MARKO SVICEVIC UP’s Department of Facilities Management, in collaboration with UP’s Department of Residence Affairs and Accommoda...Read more
On 13 March, the Commonwealth Games Federation (CGF) announced that Durban will in all likelihood no longer host the 2022 Commonwealth Games. The President of the Federation, Louise Martin, after conducting a review of South Africa’s current preparation for the games, said that they were now “exploring alternative options, including a potential replacement host”.
This decision comes after months of speculation about South Africa’s ability to host the Games after Government missed various deadlines and financial obligations. In an official statement released by the CGF, they claim that South Africa has not been able to fulfil its commitments made in their bid in areas such as governance, venues, funding, and risk management.
The recent ASA Series Meeting in Bloemfontein on 8 March 2017 was shrouded in controversy after numerous athletes registered personal best times and record-setting benchmarks. The legitimacy of the results was questioned after it was declared that the official timing equipment had malfunctioned in the men’s 100 m race.
In a statement Athletics South Africa’s (ASA) President, Aleck Skosana, said, “The transponder in the starting device did not react at the start. It’s a new system and we will have to find out from the [private] company what caused it.” Skosana sought to clarify the speculation surrounding the other races as he stated, “In the other races, we can’t discredit the athletes until we know whether there was an issue with the times.’’ The ASA President further stressed the point that “there is no reason at this stage to question the rest of the results.’’ According to TuksSport News, social media was buzzing with speculative banter after the athletics meeting, with many questioning the fact that so many athletes coincidentally ran personal best times all on the same day, especially when the timing equipment had malfunctioned on that very day.
Shell South Africa, a subsidiary of the multinational oil and gas company and the University of Johannesburg’s (UJ) School of Electrical Engineering will once again collaborate in hosting another instalment of the Shell Eco-Marathon in Africa this year. Shell South Africa and UJ are inviting students from the University of Pretoria who have a passion for ingenuity and innovation of cutting edge efficient technology to register a team, and possibly compete in the 2017 edition of this event, which is set to take place from 20 to 22 of October at Zwartkops Raceway in Pretoria West.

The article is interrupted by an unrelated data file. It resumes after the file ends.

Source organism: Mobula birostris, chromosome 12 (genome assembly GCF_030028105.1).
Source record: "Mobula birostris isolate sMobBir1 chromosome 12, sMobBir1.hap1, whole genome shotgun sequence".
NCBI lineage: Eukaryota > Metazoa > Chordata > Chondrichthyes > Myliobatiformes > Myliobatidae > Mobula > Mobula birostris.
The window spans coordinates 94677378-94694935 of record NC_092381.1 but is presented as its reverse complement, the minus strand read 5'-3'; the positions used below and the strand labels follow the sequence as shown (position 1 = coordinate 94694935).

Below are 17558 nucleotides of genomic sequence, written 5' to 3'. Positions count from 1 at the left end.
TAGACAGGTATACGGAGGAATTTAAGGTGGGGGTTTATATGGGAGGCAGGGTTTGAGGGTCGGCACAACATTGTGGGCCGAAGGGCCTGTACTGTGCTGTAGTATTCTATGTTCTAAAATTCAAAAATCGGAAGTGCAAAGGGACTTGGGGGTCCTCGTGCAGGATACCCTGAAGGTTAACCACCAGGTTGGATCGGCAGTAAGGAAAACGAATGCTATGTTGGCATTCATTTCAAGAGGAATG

The Shell Eco-Marathon is a global initiative with events that occur annually in regions including Asia, the Americas and Europe. The project attempts to encourage young engineers to invent new forms of energy which could ultimately shape and revolutionise transport in the future. The aim of this initiative by Shell is to “challenge high school and university students to design, build, test and drive the most energy efficient vehicle”, therefore creating a platform for young, passionate Engineering students and enthusiasts to showcase and exhibit their fresh, new ideas regarding efficient energy against some of the best young minds on the African continent.
Multiply Titans and former Assupol TuksCricket wicket-keeper batsman Heinrich Klaasen has been called up to the Proteas test squad for the three-match test series against New Zealand, which gets underway in a few days. The call-up comes after an impressive domestic season that saw him finish seventh on the run-scoring charts in the Sunfoil series with 635 runs at an average of 48.84, including a season-best high score of 195 against the Dolphins in Pietermaritzburg.
Klaasen has built a successful domestic career with 3 140 runs and an overall average of 49.06. He has become a mainstay in the Multiply Titans set up and a key link in their batting line-up. He has received praise from the likes of the Powerade National Academy coach, Shukri Conrad, who said that the young wicket-keeper batsman could develop into “South Africa’s very own M.S Dhoni”. Former Head of the Assupol TuksCricket programme, Pierre de Bruyn, compared Klaasen to Adam Gilchrist with the bat and praised his keeping skills saying that “he has great hands and reach”.
Right-arm fast bowler for Assupol, TuksCricket and the Titans, Lungisani Ngidi, made his debut for South Africa in the T20 series against Sri Lanka, as the opening bowler. Ngidi walked in as debutant with the economy of 3.20 and a best bowling figure of 9/32 for the Titans. Ngidi’s best bowling international score is an accomplished 4/19 with a striking economy of 5.16. Before his debut match Ngidi admitted to “being a tad bit nervous”.